Israel Won't Be Route to Bypass Sanctions on Russia, Lapid Says in Slovakia

Lapid also condemned Russia's 'unjustified' invasion of Ukraine on a visit to Romania on Sunday

Jonathan Lis
Jonathan Lis
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 Israel's Foreign Minister Yair Lapid with Slovakian Foreign Minister Ivan Korčok in Bratislava, on Monday.
Israel's Foreign Minister Yair Lapid with Slovakian Foreign Minister Ivan Korčok in Bratislava, on Monday.Credit: Shlomi Amsalem/GPO
Jonathan Lis
Jonathan Lis

Foreign Minister Yair Lapid said Monday that Israel will not be a route to bypass sanctions imposed on Russia by the United States and other Western countries as diplomatic talks between Ukraine and Russia resume.

Until now, Israel has not joined the Western sanctions against Russia so as to avoid a confrontation with Russia President Vladimir Putin.

Speaking at a joint press conference with Slovakian Foreign Minister Ivan Korčok in Bratislava, the Slovak capital, Lapid said that "The Ministry of Foreign Affairs is coordinating the issue together with partners including the Bank of Israel, the Finance Ministry, the Economy Ministry, the Airports Authority, the Energy Ministry and others."

Lapid went on to say, "This war must end. European soil has known too many wars, and the only thing that came out of them was terrible suffering"

Israel will do everything in its power to help mediation efforts to "restore peace. We are working together with our greatest ally, the United States, and our European friends, to prevent the continuation of this tragedy."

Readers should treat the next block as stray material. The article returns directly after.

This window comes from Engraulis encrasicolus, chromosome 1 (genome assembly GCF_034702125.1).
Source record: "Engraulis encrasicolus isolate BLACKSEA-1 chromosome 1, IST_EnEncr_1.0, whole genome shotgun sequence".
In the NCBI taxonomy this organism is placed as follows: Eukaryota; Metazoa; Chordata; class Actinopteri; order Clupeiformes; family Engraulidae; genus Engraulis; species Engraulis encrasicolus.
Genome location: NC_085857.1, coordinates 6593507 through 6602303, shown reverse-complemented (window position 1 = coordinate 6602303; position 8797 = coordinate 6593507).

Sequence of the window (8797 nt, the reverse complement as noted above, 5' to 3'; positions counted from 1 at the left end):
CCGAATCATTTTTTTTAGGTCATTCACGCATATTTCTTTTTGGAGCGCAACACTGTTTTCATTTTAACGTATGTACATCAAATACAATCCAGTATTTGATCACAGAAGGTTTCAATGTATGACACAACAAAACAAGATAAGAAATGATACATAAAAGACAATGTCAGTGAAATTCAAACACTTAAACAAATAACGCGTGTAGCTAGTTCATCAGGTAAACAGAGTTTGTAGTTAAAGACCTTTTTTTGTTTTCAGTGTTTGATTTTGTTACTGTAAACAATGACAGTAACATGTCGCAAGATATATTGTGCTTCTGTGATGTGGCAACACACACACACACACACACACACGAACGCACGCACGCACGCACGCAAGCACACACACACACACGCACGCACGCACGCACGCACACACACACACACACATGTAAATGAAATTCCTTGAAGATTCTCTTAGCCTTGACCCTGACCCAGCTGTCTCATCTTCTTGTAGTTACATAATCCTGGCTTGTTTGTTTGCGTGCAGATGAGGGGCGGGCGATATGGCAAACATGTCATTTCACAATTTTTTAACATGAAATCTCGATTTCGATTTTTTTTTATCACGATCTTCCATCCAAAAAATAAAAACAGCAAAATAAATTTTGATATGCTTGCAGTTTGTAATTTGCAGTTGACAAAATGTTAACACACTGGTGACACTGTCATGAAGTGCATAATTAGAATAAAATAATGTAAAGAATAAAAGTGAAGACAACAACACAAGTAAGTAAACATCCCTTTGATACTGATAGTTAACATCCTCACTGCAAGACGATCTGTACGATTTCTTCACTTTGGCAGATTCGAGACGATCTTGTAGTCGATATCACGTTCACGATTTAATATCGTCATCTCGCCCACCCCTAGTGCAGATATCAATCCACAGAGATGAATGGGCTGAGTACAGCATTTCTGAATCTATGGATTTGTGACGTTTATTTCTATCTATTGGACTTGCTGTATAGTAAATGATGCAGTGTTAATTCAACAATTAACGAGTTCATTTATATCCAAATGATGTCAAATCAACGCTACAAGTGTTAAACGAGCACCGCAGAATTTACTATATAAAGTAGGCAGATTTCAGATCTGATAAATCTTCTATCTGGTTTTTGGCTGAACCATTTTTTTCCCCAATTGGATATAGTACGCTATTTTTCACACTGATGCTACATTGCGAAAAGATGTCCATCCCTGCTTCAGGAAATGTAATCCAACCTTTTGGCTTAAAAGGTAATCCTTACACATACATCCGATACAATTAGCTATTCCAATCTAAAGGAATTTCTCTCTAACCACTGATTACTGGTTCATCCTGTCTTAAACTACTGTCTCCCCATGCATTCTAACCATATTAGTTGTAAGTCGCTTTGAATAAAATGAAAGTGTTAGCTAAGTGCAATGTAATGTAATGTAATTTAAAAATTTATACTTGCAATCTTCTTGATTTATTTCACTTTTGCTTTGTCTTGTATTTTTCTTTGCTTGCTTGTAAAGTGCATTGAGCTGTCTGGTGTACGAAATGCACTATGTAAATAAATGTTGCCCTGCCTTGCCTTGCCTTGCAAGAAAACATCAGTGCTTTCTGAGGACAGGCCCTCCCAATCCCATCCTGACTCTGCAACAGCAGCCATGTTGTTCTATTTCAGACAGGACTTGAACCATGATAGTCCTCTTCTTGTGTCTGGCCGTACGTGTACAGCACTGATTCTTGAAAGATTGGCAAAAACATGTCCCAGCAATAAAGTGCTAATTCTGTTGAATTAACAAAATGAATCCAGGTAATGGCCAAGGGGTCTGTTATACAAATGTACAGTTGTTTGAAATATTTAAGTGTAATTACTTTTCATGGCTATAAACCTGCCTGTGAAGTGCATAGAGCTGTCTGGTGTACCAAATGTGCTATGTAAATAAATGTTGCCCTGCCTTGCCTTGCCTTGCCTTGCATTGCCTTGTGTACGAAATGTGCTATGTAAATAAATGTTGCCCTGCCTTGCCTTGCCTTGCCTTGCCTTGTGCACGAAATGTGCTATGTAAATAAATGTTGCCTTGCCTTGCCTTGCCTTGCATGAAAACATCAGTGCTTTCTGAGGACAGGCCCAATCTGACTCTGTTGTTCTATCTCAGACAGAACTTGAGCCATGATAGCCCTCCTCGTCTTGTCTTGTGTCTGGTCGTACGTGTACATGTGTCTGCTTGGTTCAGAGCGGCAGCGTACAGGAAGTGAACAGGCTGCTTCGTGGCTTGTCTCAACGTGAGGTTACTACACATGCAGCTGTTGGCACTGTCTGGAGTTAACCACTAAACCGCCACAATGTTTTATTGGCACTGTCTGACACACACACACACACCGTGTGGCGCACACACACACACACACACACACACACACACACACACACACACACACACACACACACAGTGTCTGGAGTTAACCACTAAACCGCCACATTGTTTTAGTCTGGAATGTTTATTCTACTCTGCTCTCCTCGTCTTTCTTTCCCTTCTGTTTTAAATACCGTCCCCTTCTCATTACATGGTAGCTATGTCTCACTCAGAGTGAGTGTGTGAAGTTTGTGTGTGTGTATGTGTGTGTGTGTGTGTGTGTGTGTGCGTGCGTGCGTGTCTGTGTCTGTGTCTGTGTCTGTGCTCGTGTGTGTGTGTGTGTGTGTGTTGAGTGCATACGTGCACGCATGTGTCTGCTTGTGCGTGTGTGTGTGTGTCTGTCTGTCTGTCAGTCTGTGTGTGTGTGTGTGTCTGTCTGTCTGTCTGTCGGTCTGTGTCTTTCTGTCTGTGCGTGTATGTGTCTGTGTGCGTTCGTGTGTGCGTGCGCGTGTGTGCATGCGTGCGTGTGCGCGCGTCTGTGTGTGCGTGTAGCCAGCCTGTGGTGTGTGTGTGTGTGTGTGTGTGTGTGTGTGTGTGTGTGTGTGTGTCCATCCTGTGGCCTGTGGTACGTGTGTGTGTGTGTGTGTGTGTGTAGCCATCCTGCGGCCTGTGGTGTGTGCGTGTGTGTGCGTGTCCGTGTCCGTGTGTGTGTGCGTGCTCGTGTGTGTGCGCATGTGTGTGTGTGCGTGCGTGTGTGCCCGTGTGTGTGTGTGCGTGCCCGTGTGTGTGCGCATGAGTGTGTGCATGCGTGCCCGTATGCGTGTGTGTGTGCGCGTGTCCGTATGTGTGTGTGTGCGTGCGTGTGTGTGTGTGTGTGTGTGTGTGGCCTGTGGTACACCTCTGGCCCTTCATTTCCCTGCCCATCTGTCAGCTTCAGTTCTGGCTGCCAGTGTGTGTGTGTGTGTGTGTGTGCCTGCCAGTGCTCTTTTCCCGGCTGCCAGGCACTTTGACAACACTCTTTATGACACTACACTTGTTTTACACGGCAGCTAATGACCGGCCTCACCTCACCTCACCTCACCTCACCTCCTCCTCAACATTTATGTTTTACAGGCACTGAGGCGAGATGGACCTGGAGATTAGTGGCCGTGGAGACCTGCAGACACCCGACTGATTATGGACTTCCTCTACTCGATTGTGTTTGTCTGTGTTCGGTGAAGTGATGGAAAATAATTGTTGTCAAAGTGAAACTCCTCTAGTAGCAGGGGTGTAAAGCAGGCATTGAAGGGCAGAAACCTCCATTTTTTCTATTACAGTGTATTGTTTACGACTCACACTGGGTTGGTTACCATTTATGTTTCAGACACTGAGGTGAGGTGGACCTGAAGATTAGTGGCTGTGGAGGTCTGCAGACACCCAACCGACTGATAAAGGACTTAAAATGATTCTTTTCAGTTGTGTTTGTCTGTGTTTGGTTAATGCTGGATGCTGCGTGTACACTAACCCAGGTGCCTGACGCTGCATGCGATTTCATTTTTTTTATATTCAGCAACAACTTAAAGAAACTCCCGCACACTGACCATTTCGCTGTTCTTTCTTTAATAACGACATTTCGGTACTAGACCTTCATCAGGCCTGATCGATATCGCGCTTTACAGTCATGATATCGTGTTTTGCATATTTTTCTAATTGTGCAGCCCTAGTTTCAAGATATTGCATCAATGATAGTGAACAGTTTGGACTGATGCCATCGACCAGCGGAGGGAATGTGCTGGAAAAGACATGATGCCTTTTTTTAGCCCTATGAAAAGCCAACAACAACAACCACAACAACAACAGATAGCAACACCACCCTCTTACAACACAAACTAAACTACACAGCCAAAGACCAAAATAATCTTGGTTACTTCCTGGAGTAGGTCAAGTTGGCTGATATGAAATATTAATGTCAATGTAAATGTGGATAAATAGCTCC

A source in the government told Haaretz that Israeli law does not permit the government to force private Israeli companies trading with Russia to halt their trade and to take upon themselves to comply with sanctions.

In addition, government officials have recently decided to track private jets and yachts belonging to Russian oligarchs to ensure that Israel does not become a tax haven de facto.

According to the source, there are several things Israel could do if it wanted to avoid being a safe haven for the oligarchs, such as monitoring the entry of suspicious foreign currency, preventing the long-term entry of property such as ships and aircraft and generally monitoring the activity of Russian oligarchs in Israel while the sanctions are in effect.

On Sunday, on a visit to Romania, Lapid condemned Russia's “unjustified” invasion of Ukraine. Following a meeting with his Romanian counterpart, Bogdan Aurescu, Lapid said that Israel “calls on Russia to stop the shooting and attacks and to solve the problems around the negotiating table.”

Earlier this week, Lapid met with U.S. Secretary of State Antony Blinken in Riga, the capital of Latvia, to discuss the war in Ukraine and the emerging Iran nuclear agreement. According to sources, Lapid updated the U.S. Secretary of State on the round of meetings and phone conversations that took place earlier in the week between Prime Minister Naftali Bennett and Russian President Vladimir Putin as well as Bennett's telephone conversations with Ukrainian President Volodymyr Zelenskyy.

In his meeting with Blinken, Lapid criticized Russian actions in Ukraine, adding that while Israel is assisting in the mediation effort, “We have condemned the Russian invasion, and we still do… and Israel is a partner in the global effort to make sure and verify that this war must be stopped.”

The United States has called on Israel to publicly condemn Russia, and the Biden Administration has sought to publicize Lapid's statement.

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